February 12, 2007

Hilton

And the man behind the brand is...
Conrad Hilton

The first Hilton hotel was set up by Conrad Hilton in his family’s adobe home in
San Antonio, New Mexico in 1907. Business reversals in his father’s general store necessitated the conversion of six of the rooms in the house into quarters for transient lodgers. Hilton, then 19, worked all day in the store and went to the train station at 1:00 a.m. and 3:00 a.m. to meet the train and solicit guests. Room and board was $2.50 a day.

Slowly the Hilton family’s financial health was restored. By 1912 Hilton became interested in politics, winning a position in the state legislature just when the New Mexico Territory was accepted into statehood. He introduced nine bills which became New Mexico law but on balance found politics confining and frustrating. He came back home after two years.

Hilton decided San Antonio needed a bank. He organized a syndicate to establish the town’s first bank but the shareholders rewarded him by electing an aged former banker from Illinois as president and made Conrad Hilton a cashier. He began maneuvering for control of the bank. It wasn’t much of a bank,
but he had started it.

Hilton wrested control of the bank from the board of directors but there wasn’t much time to savor the victory. He wore out hot, dusty Texas roads tracking down new depositors and then World War I shattered his plans for a garland of New Mexico banks. Hilton was off to France to serve in the Army.

In 1919, following the death of his father in an automobile accident, Hilton returned from the army. He left for Cisco, Texas looking to buy an interest in a bank. When the slow pace of negotiations forced him to stay overnight he found all the hotels in town overbooked. Instead of a bank Hilton wound up making a deal for a hotel, the 40-room Mobley Hotel.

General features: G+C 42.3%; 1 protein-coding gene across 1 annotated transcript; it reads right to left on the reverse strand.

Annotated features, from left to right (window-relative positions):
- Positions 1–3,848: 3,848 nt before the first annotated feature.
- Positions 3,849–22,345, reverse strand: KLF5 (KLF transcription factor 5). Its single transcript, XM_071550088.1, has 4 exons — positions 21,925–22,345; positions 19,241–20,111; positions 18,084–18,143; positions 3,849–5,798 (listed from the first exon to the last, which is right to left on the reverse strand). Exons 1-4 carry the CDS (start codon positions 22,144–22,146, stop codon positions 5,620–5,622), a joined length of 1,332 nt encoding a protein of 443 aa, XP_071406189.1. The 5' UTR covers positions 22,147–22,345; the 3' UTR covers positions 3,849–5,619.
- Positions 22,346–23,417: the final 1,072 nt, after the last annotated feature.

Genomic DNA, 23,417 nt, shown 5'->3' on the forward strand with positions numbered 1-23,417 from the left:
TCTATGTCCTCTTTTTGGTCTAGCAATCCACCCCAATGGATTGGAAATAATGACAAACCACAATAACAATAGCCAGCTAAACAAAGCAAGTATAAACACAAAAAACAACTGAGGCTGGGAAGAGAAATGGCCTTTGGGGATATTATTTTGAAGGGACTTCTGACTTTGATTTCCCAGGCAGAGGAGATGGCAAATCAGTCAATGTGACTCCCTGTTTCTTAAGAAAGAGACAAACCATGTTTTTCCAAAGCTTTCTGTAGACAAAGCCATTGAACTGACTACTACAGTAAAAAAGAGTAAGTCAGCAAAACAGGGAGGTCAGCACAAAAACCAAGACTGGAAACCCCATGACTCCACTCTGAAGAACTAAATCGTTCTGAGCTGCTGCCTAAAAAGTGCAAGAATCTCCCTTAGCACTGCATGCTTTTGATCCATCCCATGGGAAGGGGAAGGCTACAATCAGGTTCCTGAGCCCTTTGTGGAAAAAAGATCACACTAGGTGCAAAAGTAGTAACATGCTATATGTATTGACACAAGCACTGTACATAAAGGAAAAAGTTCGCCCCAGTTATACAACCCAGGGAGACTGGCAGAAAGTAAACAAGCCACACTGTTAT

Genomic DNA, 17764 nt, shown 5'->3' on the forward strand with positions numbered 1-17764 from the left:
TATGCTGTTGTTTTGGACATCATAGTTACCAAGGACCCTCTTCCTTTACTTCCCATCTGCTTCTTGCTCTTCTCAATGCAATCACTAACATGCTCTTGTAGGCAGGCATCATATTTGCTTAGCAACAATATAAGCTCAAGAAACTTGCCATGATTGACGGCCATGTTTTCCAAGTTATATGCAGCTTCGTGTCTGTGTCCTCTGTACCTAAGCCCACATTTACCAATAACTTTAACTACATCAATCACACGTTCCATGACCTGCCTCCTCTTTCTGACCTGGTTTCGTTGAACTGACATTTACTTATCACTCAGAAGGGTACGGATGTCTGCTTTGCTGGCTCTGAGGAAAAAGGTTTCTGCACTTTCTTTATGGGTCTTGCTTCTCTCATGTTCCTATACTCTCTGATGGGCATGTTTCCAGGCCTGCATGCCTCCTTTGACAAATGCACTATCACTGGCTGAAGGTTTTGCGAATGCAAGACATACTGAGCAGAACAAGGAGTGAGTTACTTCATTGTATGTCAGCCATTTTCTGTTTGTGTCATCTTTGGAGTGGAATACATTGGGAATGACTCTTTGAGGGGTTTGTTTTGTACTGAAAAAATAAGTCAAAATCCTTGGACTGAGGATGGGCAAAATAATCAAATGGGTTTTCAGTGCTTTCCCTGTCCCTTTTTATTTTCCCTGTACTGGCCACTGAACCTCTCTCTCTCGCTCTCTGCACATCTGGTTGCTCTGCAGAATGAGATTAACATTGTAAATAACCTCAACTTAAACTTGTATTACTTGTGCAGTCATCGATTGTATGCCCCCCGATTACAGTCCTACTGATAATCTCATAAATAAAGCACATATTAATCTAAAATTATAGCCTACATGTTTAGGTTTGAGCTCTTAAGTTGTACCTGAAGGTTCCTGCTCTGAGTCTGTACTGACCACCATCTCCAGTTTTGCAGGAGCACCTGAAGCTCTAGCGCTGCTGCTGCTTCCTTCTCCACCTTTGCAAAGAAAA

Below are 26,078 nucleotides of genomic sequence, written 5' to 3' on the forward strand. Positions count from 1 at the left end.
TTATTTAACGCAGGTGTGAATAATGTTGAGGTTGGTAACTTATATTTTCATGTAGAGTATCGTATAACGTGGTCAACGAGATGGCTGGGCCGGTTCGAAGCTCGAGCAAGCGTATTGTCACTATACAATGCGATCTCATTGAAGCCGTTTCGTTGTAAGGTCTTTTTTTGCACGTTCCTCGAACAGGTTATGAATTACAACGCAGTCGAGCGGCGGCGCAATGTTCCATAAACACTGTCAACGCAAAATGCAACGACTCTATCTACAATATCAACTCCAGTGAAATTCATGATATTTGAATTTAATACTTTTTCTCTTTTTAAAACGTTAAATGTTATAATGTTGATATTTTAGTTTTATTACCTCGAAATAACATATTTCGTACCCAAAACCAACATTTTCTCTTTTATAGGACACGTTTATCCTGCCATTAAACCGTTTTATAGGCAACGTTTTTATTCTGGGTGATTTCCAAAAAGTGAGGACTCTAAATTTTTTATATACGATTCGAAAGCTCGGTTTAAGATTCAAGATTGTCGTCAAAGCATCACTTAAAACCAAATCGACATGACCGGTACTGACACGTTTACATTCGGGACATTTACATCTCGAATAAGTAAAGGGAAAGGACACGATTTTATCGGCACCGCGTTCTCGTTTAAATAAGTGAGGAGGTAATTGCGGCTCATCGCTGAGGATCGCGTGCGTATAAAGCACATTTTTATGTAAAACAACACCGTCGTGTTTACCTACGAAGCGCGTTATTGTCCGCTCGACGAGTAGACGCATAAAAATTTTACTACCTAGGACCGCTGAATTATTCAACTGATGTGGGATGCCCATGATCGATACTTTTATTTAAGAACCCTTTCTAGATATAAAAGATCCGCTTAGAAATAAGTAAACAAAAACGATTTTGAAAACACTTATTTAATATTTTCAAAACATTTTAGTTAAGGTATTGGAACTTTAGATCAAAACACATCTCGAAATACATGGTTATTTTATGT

It didn’t take Hilton long to become a hotel man. He surveyed every inch of The Mobley to eliminate non-revenue generating space. He sawed the front desk in half and added a shop; he ripped out the dining room a nd spaced it off into bedrooms; he rented his own bed and slept on a leather chair in his office.

A few months later he purchased the Melba in Fort Worth, and in 1920 he added the 140-room Waldorf in Dallas. In 1925 Hilton committed himself to building a million-dollar hotel in Dallas, the first hotel to carry his name.
When the Depression hit Hilton controlled eight hotels. It was too much.

In 1931 Hilton defaulted on a $300,000 loan. His creditors hired him to manage his lost hotels but it was a turbulent business marriage. Nine months
later the business arrangement disintegrated into legal matters. Hilton eventually emerged from the Depression with five of his eight hotels; by 1937 he was free of debt.

Hilton began in earnest to take advantage of depressed hotel properties.
In the next few years he took control of the Sir Francis Drake in San Francisco,
the Town House in Los Angeles, the Roosevelt and Plaza in New York and the Stevens and Palmer House in Chicago. In 1946 the Hilton Hotels Corporation was formed, the first hotel company to have its stock listed on the New York Stock Exchange.

Hilton cherished tradition. With each of these great houses he recognized an obligation to retain the atmosphere and individuality which gave it its prestige.
In 1949 he realized a life-long dream with the purchase of the Waldorf-Astoria in New York, America’s greatest hotel. In 1954 Hilton executed the largest hotel merger in history, purchasing the Statler hotel chain for $111,000,000.
Hilton clinched the deal by pleading with the widow Statler to keep the great
hotels in “the hands of hotel people.”

Hilton turned the presidency of Hilton Hotels over to his son, Barron, in 1966. The next year Barron Hilton persuaded his father to swap his Hilton International stock for TWA stock. The stock plummeted by half in the next 18 months and the 80-year old Hilton lost the rights to his name overseas.

Conrad Hilton became the world’s premier hotelier by acquiring America’s most prestigious hotels. Only a handful ever carried his name. He assiduously avoided resort hotels and eschewed gambling houses. But under his son the Hilton name was franchised and the Las Vegas Hilton and Flamingo Hilton were purchased. When Conrad Hilton died in 1979 at the age of 91 the hotel-casinos were responsible for nearly 40¢ of every $1.00 Hilton profit. The business he had built proudly on the grandest hotel rooms in the world was being supported by roulette wheels and blackjack tables.

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